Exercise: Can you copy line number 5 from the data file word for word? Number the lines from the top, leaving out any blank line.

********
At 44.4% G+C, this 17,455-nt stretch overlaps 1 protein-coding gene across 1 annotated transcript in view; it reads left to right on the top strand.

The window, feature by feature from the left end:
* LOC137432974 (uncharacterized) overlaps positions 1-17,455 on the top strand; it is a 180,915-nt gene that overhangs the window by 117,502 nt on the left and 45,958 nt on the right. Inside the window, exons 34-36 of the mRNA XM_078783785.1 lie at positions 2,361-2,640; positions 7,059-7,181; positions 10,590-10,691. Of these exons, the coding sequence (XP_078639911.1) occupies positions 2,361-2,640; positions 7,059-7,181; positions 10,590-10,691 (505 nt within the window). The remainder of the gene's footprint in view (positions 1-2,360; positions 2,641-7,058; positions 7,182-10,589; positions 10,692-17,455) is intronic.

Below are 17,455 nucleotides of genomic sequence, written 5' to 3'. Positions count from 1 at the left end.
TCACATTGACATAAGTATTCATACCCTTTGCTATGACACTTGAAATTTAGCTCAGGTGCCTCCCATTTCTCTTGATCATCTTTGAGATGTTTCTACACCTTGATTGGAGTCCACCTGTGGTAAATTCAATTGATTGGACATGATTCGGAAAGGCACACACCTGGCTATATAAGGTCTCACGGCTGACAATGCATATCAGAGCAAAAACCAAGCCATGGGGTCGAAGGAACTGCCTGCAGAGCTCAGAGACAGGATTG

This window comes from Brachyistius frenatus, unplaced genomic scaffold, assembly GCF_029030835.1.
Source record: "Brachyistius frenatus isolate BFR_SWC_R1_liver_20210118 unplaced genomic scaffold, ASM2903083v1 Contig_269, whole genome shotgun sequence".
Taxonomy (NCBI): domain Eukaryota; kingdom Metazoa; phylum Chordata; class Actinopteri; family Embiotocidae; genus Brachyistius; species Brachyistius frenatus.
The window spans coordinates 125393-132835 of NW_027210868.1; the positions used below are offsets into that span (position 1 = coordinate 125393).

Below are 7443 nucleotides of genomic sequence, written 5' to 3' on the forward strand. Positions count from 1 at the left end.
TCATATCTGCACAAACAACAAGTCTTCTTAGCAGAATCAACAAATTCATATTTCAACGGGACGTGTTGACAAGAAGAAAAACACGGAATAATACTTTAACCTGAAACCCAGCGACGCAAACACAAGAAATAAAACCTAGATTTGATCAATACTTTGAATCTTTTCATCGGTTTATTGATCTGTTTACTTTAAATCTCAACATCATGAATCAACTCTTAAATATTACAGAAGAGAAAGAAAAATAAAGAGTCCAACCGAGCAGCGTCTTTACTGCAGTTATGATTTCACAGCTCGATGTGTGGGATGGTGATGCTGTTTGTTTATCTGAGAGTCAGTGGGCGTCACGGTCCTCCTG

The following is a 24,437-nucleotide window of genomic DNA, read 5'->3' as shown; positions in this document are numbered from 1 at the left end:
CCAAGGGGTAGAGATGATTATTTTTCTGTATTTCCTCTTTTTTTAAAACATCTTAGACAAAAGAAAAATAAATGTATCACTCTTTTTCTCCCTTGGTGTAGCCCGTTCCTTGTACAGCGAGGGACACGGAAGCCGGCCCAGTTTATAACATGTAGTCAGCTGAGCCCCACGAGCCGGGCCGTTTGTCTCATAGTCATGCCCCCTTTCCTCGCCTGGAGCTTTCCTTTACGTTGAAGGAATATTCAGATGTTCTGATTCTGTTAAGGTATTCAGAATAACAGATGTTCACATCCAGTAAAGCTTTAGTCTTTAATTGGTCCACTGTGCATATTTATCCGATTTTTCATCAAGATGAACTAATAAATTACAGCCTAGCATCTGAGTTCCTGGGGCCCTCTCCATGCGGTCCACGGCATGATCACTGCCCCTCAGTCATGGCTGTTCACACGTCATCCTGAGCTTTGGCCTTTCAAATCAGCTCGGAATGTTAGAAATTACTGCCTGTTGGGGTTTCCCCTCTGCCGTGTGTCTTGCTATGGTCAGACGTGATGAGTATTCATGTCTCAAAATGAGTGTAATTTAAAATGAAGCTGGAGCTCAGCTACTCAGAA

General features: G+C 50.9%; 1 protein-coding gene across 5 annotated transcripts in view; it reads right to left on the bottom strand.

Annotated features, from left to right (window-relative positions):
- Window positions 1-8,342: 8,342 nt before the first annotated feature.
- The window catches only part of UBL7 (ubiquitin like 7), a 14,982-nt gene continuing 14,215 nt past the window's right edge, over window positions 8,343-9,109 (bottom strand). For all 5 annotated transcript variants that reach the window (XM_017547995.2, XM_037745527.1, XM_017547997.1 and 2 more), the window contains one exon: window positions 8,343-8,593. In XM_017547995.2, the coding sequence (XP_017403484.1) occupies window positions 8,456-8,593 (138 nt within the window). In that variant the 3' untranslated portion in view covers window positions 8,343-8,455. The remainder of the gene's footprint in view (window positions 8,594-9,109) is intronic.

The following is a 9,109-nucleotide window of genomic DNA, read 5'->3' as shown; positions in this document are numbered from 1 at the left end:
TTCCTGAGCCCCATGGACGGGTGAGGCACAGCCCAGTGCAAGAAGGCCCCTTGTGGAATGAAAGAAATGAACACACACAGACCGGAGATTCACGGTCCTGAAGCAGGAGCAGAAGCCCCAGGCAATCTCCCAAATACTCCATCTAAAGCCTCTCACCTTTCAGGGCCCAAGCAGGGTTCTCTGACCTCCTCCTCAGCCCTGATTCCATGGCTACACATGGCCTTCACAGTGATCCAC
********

TCACATTGACATAAGTATTCATACCCTTTGCTATGACACTTGAAATTTAGCTCAGGTGCCTCCCATTTCTCTTGATCATCTTTGAGATGTTTCTACACCTTGATTGGAGTCCACCTGTGGTAAATTCAATTGATTGGACATGATTCGGAAAGGCACACACCTGGCTATATAAGGTCTCACGGCTGACAATGCATATCAGAGCAAAAACCAAGCCATGGGGTCGAAGGAACTGCCTGCAGAGCTCAGAGACAGGATTG